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Worth repeating: small corporations are exempt from AMT.

According to the IRS, some small corporations are still reporting and paying alternative minimum tax (AMT), even though they are not liable for it. In fact, on May 30, 2003, the Service mailed letters to many small corporations that continue to file returns reporting and paying AMT, but may actually be exempt. Tax advisers may want to review their clients' prior returns to ensure that they are taking advantage of this exemption. Clients save in two ways: lower tax liability and lower tax preparation fees.

Under the Internal Revenue Service Restructuring and Reform Act of 1998, an AMT exemption is available for qualifying small corporations. Sec. 55(e) provides that corporations whose average annual gross receipts for the first three years beginning after 1993 do not exceed $5 million qualify for the exemption; see "Special Circumstances" below. A qualified corporation will continue to be exempt, as long as the average of the immediately preceding three years' gross receipts does not exceed $7.5 million. The first year a corporation could use the exemption was its tax year beginning in 1998.

Example 1: X Co., a calendar-year corporation, came into existence on Jan. 1, 1994. X had to average its annual gross receipts for 1994-1996. If that average was no more than $5 million, it then had to average its annual gross receipts in 1995-1997. If that average was no more than $7.5 million, X was exempt flora AMT for 1998.

A corporation continues to be exempt in future years as long as its immediately preceding three-year rolling average never exceeds $7.5 million. In the above example, X would have been exempt in 1999, if its average annual gross receipts for 1996-1998 did not exceed $7.5 million.

Special Circumstances

Sec. 448(c)(2) and (3) detail special circumstances on the measurement of gross receipts. Generally, if one of the prior periods is a short year, then the receipts should be annualized. If the corporation was not in existence for an entire three-year period between 1993 and 1998, the tests should be applied for the years it was in existence. "Gross receipts" are defined in Temp. Regs. Sec. 1.448-1T(f)(2)(iv) as receipts from a trade of business, reduced by returns and allowances. Receipts from related entities and predecessor corporations must also be taken into account. The relationships of controlled groups and other entities under common control must be analyzed; obviously, bifurcating a qualified corporation with average annual gross receipts of almost a $7.5 million threshold into multiple entities with similar ownership, would not preserve the AMT exemption.

In most cases, unless a new corporation's gross receipts are aggregated with those of an existing corporation or the entity is treated as a successor corporation, for the first tax year of existence, it is exempt from AMT, under Sec. 55(e)(1)(C).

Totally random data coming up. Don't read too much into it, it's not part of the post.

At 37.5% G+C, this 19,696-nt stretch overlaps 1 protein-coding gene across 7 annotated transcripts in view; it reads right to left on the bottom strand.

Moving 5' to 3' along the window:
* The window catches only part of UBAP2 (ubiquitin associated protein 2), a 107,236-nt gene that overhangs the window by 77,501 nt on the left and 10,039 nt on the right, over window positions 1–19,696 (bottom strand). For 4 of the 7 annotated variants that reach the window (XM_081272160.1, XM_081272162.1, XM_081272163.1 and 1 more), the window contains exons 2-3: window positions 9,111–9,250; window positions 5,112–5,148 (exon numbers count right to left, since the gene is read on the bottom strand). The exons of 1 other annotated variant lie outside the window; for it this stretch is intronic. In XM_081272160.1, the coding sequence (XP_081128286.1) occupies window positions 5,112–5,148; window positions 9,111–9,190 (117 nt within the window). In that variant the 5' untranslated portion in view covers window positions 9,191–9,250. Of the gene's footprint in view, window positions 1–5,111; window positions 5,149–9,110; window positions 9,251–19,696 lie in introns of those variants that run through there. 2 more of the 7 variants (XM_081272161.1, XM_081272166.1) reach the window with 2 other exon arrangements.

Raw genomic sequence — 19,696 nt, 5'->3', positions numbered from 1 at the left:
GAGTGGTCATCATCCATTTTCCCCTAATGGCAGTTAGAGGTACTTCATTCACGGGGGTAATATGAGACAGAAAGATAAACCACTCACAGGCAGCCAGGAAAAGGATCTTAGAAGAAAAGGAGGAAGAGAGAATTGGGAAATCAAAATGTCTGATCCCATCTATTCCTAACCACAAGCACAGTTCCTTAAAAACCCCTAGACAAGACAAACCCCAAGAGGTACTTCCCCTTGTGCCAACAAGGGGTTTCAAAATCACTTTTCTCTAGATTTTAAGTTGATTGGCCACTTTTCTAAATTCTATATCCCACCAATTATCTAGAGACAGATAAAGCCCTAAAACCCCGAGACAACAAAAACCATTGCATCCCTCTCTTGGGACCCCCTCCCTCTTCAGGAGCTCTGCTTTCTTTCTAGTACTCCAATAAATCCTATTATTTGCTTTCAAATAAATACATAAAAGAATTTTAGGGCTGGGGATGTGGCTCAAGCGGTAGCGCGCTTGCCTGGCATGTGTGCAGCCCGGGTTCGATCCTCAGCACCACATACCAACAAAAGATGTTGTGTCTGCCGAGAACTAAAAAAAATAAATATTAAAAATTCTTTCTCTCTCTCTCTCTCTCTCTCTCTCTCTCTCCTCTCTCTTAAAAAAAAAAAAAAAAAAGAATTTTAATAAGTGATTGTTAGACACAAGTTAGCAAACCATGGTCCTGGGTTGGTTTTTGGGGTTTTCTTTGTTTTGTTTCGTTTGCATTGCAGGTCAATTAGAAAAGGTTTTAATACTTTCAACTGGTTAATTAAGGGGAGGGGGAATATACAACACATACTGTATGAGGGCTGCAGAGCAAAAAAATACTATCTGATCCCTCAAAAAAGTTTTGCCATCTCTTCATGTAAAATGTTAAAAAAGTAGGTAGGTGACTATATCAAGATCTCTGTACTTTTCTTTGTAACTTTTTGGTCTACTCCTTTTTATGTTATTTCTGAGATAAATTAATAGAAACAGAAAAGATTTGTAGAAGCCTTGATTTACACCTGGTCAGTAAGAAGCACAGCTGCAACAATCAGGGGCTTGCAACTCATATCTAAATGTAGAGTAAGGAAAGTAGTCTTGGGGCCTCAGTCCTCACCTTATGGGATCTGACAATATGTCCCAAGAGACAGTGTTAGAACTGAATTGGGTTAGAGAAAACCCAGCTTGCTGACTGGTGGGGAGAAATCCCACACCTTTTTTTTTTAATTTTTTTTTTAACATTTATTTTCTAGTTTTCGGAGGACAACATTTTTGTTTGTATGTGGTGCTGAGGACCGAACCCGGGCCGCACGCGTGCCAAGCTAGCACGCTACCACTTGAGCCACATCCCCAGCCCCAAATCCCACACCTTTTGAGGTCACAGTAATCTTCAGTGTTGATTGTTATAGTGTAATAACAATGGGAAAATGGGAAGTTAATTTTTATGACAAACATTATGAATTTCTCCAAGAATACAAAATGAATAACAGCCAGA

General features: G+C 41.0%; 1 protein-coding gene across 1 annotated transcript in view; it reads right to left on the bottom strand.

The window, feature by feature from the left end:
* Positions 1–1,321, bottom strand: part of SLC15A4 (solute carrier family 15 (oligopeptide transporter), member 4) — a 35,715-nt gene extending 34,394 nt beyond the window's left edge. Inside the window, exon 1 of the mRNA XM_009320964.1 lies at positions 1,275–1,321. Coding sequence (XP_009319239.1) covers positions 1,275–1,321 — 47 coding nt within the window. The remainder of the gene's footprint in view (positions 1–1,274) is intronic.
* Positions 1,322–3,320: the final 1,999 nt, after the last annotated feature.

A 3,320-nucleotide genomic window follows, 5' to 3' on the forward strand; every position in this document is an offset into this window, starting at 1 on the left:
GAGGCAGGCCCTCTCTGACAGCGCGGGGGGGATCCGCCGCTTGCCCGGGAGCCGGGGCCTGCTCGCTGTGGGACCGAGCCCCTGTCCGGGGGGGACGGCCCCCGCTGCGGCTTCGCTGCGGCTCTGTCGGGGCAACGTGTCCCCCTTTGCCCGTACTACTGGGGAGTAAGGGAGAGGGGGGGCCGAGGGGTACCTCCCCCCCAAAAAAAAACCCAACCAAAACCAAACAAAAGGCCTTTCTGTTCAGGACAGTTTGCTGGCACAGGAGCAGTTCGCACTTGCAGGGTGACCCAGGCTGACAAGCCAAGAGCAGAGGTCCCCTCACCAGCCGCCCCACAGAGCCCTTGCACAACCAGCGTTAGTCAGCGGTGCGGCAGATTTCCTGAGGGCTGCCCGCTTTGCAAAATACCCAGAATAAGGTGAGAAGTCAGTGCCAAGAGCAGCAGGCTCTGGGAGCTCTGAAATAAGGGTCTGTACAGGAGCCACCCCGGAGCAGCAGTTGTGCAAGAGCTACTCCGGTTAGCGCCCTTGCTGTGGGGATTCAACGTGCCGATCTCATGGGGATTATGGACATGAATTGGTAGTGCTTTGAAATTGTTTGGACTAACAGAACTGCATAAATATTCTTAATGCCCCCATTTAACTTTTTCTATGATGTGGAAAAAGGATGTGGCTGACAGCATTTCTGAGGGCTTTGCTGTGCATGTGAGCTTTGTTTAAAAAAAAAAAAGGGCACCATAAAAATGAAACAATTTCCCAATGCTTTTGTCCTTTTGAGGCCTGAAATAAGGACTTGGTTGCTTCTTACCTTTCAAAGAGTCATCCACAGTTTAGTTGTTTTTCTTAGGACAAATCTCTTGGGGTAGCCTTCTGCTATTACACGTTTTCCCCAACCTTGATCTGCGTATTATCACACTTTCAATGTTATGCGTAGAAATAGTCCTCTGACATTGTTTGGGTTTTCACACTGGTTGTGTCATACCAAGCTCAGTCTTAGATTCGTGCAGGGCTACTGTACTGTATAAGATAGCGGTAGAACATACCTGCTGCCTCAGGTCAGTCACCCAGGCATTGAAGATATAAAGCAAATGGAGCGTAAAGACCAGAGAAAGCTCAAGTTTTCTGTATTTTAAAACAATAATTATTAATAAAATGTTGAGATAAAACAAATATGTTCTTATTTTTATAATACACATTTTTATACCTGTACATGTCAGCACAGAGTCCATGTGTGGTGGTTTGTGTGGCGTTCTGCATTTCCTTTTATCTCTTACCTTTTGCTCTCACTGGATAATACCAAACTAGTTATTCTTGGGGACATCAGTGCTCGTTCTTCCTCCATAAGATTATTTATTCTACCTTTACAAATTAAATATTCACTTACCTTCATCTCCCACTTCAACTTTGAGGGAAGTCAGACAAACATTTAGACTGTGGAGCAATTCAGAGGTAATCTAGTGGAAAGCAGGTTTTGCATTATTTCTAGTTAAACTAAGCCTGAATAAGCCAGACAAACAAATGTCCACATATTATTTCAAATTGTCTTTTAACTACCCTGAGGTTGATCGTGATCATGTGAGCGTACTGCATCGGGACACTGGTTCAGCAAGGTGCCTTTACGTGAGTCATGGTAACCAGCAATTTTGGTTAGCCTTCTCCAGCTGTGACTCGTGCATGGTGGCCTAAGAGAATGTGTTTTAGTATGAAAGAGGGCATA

For qualifying small corporations that are also carrying forward an AMT credit, the credit can be used to offset future regular tax, according to Sec. 55(e)(5). Basically, the credit can be used annually, dollar-for-dollar, against the first $25,000 of regular tax, and 25 cents for every dollar in excess of $25,000.

Losing Eligibility

What happens if a qualified corporation ceases to be exempt?

Example 2: The facts are the same as in Example 1. In 1998-2000, X's average annual gross receipts exceed $7.5 million. X would no longer be exempt from AMT starting in 2001, but only as to preferences and adjustments on transactions and investments entered into after X lost its status as a small corporation. Thus, AMT depreciation adjustments would apply only to asset purchases after 2000; adjustments for long term contracts would apply only to contracts signed after 2000. If X were a loss corporation prior to 2001, generally its regular tax net operating loss (NOL) carry-forwards from that period could be carried forward as AMTNOLs beginning in 2001.

Also, once a corporation fails to qualify as a small corporation exempt from the AMT, it cannot requalify as a result of reduced gross receipts in future years. Thus, when possible, a corporation should consider accelerating or deferring income between tax years to avoid exceeding the $7.5 million limit.

Conclusion

Sec. 55(e) is Congress's attempt to mitigate the administrative burden for small corporations, a burden that usually falls on the tax preparer. Tax advisers may want to review their current clients' eligibility for this exemption, as well as inquire as to its applicability for any new clients. (For more background, see Karlinsky, "The Small Business AMT Exception," TTA, July 1998, p. 480.)

FROM FRANK E. BRODNAX, CPA, ELLIN & TUCKER, CHARTERED, BALTIMORE, MD

Editor: Allen M. Beck, CPA, MST

Tax Manager

Ehrenkrantz Sterling & Co., L.L.C.

DFK International

Livingston, NJ
COPYRIGHT 2003 American Institute of CPA's
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Title Annotation:Alternative minimum tax; Corporations & Shareholders
Author:Brodnax, Frank E.
Publication:The Tax Adviser
Date:Oct 1, 2003
Words:795
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